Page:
Jane R. Plitt is a feminist and businesswoman who fights for women’s equality, which is probably why she loves sharing about another strong feminist leader.
Martha Matilda Harper was a woman who created the first hair salon in 1888 and opened 500 franchises, yet her accomplishments were overlooked. Because of this, Jane Plitt decided to write THREE BOOKS about this hairpreneur. There is one for adults, young adults and little children. (See photos below.)
This author is so inspiring because she decided to make a change when she thought something wasn’t right. She went through so much difficulty to find out about this hairpreneur, and she was annoyed that she was practically the first person to ever really wonder about Miss Harper.
Jane R. Plitt has done a lot for the women’s movement. She is one of the co-founders of New York’s Rochester Women’s Network and a former national executive director for the National Organization for Women. She said she was also was the first woman in labor relations in Rochester and helped paved a path for women to have that role.
She has won lots of awards and there also is scholarship named after her at the University of Rochester! Here is our interview:
Question: What inspired you to write three books about this extraordinary woman?
Answer: As a businesswoman myself, I was deeply annoyed that the Rochester Chamber of Commerce did not know anything about Martha Matilda Harper, the first female member of the Chamber. As a woman deeply involved with the second wave of women’s rights, it annoyed me that Harper could be so overlooked, as though her unique path blazing role meant nothing to the Chamber.
I was both curious and determined to find out a bit more. That was far more difficult than expected. She was not listed under Who’s Who, significant women, businesswoman, etc. Finally, a librarian at the Library of Congress found a 1950 NY Times obituary on Harper that cited her a world entrepreneur, supported by Susan B Anthony and patronized by luminaries.
Given the difficulty of just finding that much, I realized if I didn’t write her story, no one would ever discover her.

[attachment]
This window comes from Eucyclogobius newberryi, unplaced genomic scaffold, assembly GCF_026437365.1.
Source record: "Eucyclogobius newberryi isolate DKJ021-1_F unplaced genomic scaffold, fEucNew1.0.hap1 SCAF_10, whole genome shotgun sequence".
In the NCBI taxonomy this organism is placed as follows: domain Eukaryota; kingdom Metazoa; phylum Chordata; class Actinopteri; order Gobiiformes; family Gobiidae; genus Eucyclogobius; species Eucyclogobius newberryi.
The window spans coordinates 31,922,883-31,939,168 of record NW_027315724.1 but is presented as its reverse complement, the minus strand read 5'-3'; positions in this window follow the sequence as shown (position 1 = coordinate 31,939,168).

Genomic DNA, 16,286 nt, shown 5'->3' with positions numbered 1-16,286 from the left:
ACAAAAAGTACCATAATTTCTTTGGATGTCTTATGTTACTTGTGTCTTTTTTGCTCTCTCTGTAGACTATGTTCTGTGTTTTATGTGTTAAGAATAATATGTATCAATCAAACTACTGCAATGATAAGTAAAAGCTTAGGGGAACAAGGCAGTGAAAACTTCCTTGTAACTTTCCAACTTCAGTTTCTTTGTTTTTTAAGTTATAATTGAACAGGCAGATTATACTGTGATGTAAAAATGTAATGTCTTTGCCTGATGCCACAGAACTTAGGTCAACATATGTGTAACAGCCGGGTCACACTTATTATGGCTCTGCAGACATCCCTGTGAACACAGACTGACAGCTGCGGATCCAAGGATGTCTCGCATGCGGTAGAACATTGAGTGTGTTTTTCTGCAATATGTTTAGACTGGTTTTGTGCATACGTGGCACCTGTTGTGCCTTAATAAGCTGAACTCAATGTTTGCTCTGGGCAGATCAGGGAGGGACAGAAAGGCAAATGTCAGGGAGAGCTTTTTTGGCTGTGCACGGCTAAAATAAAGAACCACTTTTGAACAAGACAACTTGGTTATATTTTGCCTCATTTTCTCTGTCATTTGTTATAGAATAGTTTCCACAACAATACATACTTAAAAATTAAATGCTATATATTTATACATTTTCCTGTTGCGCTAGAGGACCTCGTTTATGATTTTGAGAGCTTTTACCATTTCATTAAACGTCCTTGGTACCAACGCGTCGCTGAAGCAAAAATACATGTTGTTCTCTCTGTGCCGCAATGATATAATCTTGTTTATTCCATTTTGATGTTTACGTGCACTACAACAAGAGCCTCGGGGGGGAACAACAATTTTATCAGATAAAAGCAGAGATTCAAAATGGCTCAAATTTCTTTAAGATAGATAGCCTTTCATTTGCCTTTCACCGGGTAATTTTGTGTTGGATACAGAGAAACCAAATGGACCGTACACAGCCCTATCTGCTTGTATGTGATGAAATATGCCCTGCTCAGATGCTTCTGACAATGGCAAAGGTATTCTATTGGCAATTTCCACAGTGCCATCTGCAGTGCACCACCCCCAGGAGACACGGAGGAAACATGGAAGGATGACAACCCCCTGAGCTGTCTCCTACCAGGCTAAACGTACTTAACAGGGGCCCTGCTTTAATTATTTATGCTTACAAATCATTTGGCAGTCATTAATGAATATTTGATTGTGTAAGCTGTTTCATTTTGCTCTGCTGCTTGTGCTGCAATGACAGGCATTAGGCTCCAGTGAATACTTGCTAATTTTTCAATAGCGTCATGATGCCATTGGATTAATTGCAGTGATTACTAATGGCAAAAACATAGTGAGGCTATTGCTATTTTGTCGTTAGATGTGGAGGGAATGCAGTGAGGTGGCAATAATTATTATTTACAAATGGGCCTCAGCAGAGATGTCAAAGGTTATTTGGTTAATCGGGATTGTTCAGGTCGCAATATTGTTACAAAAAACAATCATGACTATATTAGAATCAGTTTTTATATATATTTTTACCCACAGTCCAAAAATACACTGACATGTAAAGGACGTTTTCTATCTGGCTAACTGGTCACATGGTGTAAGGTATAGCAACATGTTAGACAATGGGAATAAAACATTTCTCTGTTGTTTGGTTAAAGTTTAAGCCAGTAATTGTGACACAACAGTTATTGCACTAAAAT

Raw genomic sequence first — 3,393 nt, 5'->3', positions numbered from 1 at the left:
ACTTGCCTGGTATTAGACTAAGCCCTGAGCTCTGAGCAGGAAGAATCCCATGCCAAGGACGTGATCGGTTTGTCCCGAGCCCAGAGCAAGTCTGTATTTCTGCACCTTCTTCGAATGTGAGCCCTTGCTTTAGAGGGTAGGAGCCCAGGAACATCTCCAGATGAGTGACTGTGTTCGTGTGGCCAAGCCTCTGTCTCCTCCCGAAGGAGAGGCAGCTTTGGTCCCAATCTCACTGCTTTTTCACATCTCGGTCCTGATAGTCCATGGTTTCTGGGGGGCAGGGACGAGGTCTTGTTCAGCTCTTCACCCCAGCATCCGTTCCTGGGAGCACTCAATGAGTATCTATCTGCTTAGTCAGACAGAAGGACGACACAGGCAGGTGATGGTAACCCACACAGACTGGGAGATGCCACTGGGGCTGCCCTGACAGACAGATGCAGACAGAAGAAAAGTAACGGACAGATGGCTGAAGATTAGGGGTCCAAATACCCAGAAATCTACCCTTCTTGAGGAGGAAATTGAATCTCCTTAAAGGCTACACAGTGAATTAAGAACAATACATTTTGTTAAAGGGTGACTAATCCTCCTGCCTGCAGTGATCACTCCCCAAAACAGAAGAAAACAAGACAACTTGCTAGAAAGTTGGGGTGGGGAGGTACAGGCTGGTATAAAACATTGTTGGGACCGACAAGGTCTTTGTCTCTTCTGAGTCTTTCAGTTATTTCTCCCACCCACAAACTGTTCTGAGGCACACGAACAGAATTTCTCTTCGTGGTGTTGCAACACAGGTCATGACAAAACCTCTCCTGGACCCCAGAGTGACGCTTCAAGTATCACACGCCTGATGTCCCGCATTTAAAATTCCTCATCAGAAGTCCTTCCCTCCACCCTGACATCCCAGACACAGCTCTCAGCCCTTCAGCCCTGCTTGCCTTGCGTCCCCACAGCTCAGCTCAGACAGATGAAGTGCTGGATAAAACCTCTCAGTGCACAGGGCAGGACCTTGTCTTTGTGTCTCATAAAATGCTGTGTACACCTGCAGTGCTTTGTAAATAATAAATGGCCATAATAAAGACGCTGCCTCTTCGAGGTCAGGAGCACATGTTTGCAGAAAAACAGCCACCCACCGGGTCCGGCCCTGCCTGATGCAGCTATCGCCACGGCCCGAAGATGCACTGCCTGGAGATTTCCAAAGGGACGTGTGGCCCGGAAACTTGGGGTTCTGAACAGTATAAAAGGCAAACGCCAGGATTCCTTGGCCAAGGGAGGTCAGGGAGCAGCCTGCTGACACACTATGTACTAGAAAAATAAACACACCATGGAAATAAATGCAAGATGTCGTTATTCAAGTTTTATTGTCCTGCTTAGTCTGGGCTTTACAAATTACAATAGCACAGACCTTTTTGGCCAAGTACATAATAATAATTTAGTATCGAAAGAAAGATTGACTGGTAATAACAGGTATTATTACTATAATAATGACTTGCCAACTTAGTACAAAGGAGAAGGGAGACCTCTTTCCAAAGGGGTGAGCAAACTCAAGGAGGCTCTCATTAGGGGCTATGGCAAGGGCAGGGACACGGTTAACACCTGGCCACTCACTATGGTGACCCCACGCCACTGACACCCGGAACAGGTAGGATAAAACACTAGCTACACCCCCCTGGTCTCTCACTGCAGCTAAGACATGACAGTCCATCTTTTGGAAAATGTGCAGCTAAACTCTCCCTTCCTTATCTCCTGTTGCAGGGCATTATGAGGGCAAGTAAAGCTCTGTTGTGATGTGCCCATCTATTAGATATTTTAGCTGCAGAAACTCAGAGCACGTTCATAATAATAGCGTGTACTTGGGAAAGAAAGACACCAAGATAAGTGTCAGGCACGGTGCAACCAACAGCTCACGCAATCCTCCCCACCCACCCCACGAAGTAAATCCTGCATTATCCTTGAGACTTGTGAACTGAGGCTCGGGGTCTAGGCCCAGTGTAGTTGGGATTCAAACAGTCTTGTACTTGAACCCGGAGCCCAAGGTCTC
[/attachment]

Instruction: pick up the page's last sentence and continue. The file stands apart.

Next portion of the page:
Q: Are you planning on sharing any more stories about Martha Matilda Harper?
A: Yes, I have written a script entitled The Marvelous Martha, which captures Harper’s story in video. Business, foundation, and community leaders ( 26 of them) have volunteered to give voice to Harper’s supporters and opponents. (It will likely premiere next year at the Manatee Performing Arts Center in Bradenton, Fl.) The film is portable so look forward to its message reaching across the country, and the world.
Q: If could meet Ms. Harper, what three things would you ask her?
A: I would ask her more than three things, but the big questions I have are:
-Why did you not assure a female succession leadership to your business ?
-Was I right, that the Christian Science model of operation inspired your model of franchising?
-Where did you get the idea to give the first 100 franchises to only poor women?
Q: Why do you love to write?
A: I am a passionate advocate for causes I believe in. Writing is a means to share my passion and encourage others to better discover people and values they may never have known.
Q: What is your best tip for curing writer’s block?
A: Take a break. Go for a walk along the beach, feel the wind blow your hair, bike, do something totally different. Then return and just start writing. Don’t stop. Let it just flow, even if you make grammar errors, keep the expression going. Somehow you will regain the write voice.
Q: What writers inspire you the most?
A: Rebecca Traister, author of Good and Mad: The Revolutionary Power of Women’s Anger and Betty Friedan, author of The Feminist Mystique. Both have given voice to the psychological and historical control of women and their potential.
Q: How did you find the company that published your book?
A: My first publisher was Syracuse University Press. I had been rejected by 52 other publishers when I got their acceptance.
Q: How did you feel when you finally got a YES?
A: Like that dream came true! I was flying high, although it was full of practicalities. Negotiating the contract, assuring I retained the copyright. All new essentials in the world of publishing. But, it was a fabulous affirmation that my book was worthy of publishing and important to be published.